Dr Joanna Niciejewska debates the use of aspiration before performing dermal fillers
Preventing complications is a hot topic in aesthetic medicine, and practitioners are constantly seeking out new methods for ensuring that they keep their patients safe while obtaining optimal results.In recent years, aspiration has emerged as a technique for avoiding a vascular occlusion, but the effectiveness of the method has been greatly debated amongst practitioners.1 In this article, I will outline what I believe to be the pros and cons of aspiration and discuss whether practitioners should be implementing it as part of their clinical practice.
Aspiration refers to the technique where prior to an injection with dermal filler, a practitioner fixes the needle into the position on the skin where they are about to inject, pulling back on the plunger of the syringe (typically for 5-10 seconds) to ensure that no blood has pulled back into the syringe.2 If blood appears in the syringe after doing so, it implies that they might be entering into a blood vessel. This method is considered by some to be extremely useful and important when it comes to complication prevention, because it can serve as an indicator of whether the area is safe to inject or if it could cause a vascular occlusion.2
Personally, I have seen a few positive aspirations throughout my career, which has stopped me from performing an injection that may have been extremely dangerous for the patient. On a separate note, I also find that my patients respond well to me aspirating because they are aware that I’m really taking their safety into consideration. Particularly for my more anxious patients, explaining what I am doing and why I’m doing it can help to put their minds at ease to see that I am doing all I can to ensure they have no negative outcomes.
While aspiration can be incredibly useful, some practitioners may be hesitant to use the technique due to the possibility of a false result, which could lead the practitioner into a false sense of security.3 Many things can impact the outcome of aspiration, including the size of the needle or any movement from the initial position.3 In addition, there may be prevention of blood flow due to the type of filler in the needle. This can be affected by product rheology, such as viscosity – those with a higher viscosity may take a few more seconds than other fillers to produce blood after aspiration.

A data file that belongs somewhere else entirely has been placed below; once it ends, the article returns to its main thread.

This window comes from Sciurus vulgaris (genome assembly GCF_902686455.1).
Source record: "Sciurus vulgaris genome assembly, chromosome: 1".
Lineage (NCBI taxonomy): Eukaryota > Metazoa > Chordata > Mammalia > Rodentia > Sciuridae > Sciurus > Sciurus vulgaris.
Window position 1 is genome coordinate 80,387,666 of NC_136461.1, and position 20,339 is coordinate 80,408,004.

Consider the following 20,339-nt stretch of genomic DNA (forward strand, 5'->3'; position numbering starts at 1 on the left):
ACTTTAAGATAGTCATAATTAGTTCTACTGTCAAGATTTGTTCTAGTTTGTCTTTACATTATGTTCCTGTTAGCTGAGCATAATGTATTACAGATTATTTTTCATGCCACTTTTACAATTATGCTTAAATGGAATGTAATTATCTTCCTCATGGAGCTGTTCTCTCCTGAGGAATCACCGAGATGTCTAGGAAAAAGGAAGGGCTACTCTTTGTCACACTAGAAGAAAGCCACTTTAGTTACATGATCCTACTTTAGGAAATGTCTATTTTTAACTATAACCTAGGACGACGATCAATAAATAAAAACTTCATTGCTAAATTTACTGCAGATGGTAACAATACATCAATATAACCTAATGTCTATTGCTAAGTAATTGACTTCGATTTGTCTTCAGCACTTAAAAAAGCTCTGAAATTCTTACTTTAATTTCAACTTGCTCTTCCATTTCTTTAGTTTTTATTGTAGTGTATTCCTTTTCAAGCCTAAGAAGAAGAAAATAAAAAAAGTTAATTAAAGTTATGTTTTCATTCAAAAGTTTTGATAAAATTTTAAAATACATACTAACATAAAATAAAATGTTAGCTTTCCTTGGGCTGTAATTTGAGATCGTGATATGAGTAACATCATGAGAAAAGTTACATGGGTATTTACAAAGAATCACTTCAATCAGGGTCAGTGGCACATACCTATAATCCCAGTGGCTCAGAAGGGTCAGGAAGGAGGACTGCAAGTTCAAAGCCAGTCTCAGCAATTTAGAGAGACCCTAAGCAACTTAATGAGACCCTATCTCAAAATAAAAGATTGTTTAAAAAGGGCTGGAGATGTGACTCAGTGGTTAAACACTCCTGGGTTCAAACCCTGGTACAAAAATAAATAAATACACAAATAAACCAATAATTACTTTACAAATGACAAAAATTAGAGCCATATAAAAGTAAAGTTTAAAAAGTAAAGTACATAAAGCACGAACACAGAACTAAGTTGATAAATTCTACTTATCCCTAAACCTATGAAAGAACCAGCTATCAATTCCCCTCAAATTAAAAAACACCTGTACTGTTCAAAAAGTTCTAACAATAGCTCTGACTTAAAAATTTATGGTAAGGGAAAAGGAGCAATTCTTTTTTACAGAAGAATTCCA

There is also the potential for the needle to be sitting in a collapsed blood vessel, which means blood will not be produced during aspiration and therefore the practitioner will think it’s safe to inject into.4 As such, it may be considered that the process of aspirating is unreliable. As well as false negative results, false positives can also be experienced if the needle tip is out of the vessel but continues to draw blood under the skin. However, the risk is minimal.2
The choice of aspirating is down to each individual practitioner; however, I personally aspirate every time I inject because it serves as an indicator of whether I’m about to hit a blood vessel. With that being said, I don’t rely solely on aspiration as there is a potential for a false result. As such, I implement other methods of prevention so that in the rare case of a false negative, I have done everything I can to ensure that the risk of causing a vascular occlusion is minimised. For example, I now always use an ultrasound device prior to dermal filler treatments, alongside aspiration, and ensure I have an in-depth knowledge of anatomy to make sure I am as confident as possible. Of course, ultrasound does come with its own considerations, but these are outside the scope of this article. Practitioners should also ensure that they are up to date on complication protocols should anything happen, and have the correct equipment to be able to deal with any adverse effects.5,6
It is important that all practitioners refine their technique for aspirating as I found that it can be quite difficult to begin with, and this will help to minimise the potential for false positives and negatives. To do so, I recommend that people attend relevant educational courses or training sessions run by experienced practitioners. A key point that I have learnt over the years is to keep a steady hand, which I find comes down a lot to the syringe you use, so practitioners need to find one they’re comfortable with. Practitioners should also take the time to research around their chosen filler and look at how it may react when aspirating so they can interpret the results correctly.
Overall, I believe that aspirating does have value in aesthetic medicine, but that practitioners should also experience the correct training and ensure all other preventative measures for complications are implemented so that in the event of any false results, their patient is still protected from any adverse events.
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